After Sexual Betrayal: How Can Marriage Counseling Help?
Sexual betrayal can cause shame, sadness, and mistrust in a relationship.
It is also quite common. According to one study, roughly 30% to 60% of all married individuals in the United States will engage in infidelity at some point.
When an affair gets uncovered, many couples choose to work it out at home rather than go to marriage counseling. This may work in some cases but it is often a mistake.
It can be quite difficult for couples to manage their feelings and discover the true reason for an affair, without the guidance and expertise of a facilitator.
When there is a lack of communication and understanding, couples will likely not have the right mindset to work through this powerful issue and, instead, remain angry and resentful for years.
Marriage Counseling can provide the tools for both partners to explore (without judgment) what thoughts and feelings are guiding their behaviors. With counseling, it is possible to return to a place of honesty, accountability, respect, and trust.
With the right therapist—somebody free of judgment, who understands the dynamics of an affair and has the experience of shepherding couples through this typically dark time in their relationship—marriage counseling can be extremely useful, not just for facilitating difficult conversations, but also for setting the tone for healing to take place.
If you and your partner have experienced sexual betrayal and are hoping to rebuild trust and commitment, marriage counseling might be the best way to begin. Affair recovery is complicated.
Can Sexual Betrayal Be Understood?
Sexual betrayal is often the result of deeper issues that have gone unacknowledged in a relationship.
For example, problems with communication, often stemming from misunderstandings, arguments or feeling unappreciated, can cause a couple to become distant and emotionally unavailable to each other.
Perhaps one partner feels reluctant to hold meaningful conversations, while the other partner feels neglected and alone.
Sometimes, the spark of connection is lost because partners end up de-prioritizing each other in favor of hobbies, friends, and jobs. This can result in unintentional neglect, boredom, and even casual indifference between partners, to the detriment of the relationship.
Perhaps the excitement disappears and spouses do not know how to put in the required effort to fix it. The relationship might feel stale, both emotionally and physically, resulting in the lack of an intimate connection.
There could also be built-up resentment and anger resulting from unresolved differences. Feelings can fester into a dissension that makes every small obstacle harder to overcome and almost every interaction edgy.
An affair can also occur due to personal, internal issues. Perhaps a partner feels trapped, stressed out, depressed and unable to cope due to his own existential struggles that may not be partner related.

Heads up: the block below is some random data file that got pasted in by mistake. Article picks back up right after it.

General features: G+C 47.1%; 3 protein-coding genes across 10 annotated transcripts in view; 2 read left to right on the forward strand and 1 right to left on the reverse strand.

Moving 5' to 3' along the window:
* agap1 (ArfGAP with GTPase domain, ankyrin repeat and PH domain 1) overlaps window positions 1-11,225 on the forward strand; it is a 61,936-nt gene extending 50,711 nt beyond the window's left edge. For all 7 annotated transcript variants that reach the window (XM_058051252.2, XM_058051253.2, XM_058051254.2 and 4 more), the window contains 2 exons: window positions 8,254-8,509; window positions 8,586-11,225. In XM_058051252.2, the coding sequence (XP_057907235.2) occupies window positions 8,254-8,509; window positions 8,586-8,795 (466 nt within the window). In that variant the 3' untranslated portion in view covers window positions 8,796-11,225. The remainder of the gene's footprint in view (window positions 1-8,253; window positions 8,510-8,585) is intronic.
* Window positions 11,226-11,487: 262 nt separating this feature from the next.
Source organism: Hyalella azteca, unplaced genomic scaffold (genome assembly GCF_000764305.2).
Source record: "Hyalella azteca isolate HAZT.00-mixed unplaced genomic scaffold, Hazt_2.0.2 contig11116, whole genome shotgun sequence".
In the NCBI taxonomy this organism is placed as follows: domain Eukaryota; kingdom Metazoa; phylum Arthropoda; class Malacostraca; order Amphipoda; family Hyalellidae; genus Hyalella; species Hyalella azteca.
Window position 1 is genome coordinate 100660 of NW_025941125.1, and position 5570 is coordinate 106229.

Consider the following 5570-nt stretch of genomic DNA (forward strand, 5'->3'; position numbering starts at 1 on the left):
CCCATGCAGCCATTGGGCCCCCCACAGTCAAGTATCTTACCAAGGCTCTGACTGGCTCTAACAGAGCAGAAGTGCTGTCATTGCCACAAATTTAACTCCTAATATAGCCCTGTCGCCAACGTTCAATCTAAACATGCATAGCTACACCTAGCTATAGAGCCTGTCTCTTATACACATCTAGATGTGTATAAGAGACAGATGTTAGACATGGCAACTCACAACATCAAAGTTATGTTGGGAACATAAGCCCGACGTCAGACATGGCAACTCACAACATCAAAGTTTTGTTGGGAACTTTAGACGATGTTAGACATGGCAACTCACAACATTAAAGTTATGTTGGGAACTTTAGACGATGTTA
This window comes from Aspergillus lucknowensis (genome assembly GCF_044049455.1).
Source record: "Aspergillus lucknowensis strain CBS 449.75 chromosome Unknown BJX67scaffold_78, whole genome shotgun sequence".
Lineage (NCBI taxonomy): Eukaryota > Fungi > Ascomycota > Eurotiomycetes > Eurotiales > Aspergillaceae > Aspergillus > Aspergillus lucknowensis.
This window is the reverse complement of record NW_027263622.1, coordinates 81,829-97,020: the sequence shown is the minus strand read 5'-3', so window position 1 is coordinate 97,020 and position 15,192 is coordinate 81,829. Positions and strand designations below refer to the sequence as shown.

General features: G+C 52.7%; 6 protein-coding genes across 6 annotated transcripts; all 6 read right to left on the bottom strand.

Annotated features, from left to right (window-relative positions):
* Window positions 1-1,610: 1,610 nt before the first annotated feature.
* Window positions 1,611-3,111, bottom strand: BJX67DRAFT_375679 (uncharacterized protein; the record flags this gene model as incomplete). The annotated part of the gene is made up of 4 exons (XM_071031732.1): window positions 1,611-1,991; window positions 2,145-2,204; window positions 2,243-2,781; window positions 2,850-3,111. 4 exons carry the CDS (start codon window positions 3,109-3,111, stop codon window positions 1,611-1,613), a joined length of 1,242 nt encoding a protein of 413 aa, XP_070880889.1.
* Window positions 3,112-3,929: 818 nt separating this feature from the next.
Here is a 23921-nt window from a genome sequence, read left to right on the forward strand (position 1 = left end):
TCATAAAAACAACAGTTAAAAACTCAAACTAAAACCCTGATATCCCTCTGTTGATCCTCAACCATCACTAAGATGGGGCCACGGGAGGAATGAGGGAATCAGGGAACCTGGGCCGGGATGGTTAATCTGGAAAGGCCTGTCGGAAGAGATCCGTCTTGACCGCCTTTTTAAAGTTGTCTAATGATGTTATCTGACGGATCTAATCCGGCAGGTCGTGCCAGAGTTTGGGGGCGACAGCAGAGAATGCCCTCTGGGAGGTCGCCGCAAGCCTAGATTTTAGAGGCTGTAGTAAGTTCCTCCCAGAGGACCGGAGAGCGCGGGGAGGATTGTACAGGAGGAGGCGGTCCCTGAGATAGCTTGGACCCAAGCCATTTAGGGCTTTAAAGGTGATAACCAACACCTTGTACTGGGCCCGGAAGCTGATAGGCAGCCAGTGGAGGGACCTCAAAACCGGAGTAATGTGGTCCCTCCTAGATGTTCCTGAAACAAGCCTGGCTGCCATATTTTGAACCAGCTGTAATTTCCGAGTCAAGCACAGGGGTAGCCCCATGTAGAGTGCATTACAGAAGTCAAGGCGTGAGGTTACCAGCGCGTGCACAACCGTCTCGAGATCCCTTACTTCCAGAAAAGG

The Path to Healing
If both partners are ready and willing to move forward, work through their pain, and try to understand what got them to this point in their relationship, then it is possible for them to create an even stronger bond than they had before.
While the path to healing looks different for every couple, here are some things couples can do on their own to begin the process:
• Give space to your pain by writing a letter to your partner. Feel free to express just how hurt you feel and why. Acknowledge the letter together and spend some time reviewing and discussing it.
• Practice taking responsibility for your actions. The unfaithful partner must apologize in a way that reflects true remorse. The hurt or betrayed partner should consider whatever role they might have played in the breakdown of the relationship. Both partners need to be willing make changes whenever necessary.
• Work to stop blaming one another. Blaming oneself or each other in an attempt to make sense of the infidelity is to be expected. As is shame and self-hatred. These strong emotions (anger as well) need to be understood, acknowledged and processed together for healing to take place.
• Choose to love. Getting to this point, where the hurt partner is ready to accept the unfaithful partner back into their life does not mean that there is forgiveness. It means that there is a choice the hurt partner has made to continue the relationship and work at making it better. This often entails putting pride aside and recognizing what has been good about the relationship.
• Forgiveness. This aspect of healing clearly is the most difficult to achieve and one that takes the most time. Some couples may never get to true forgiveness. However, working toward forgiveness can be a truly cathartic experience.
My Experience as a Marriage Counselor
I have spent over 25 years working with couples struggling with the results of an infidelity. Affair recovery can take a long time but is a fully worthwhile process.
Most couples have a great deal of glue that holds their relationship together. They often have children and families whose love and connections have been years in the making.
It is always in the couple’s best interest to move slowly and wisely when dealing with an infidelity, despite the strong urge to react quickly.
This may be the darkest time in the life of a couple but it does not have to be fatal.
To learn more about marriage counseling services, click here.
About the Author
Dr. Stan Hyman is a licensed psychotherapist, marriage counselor and life coach in private practice in Miami, Florida. He works with people struggling with powerful issues such as infidelity, depression, addictions, anger, anxiety, stress, and work-life balance.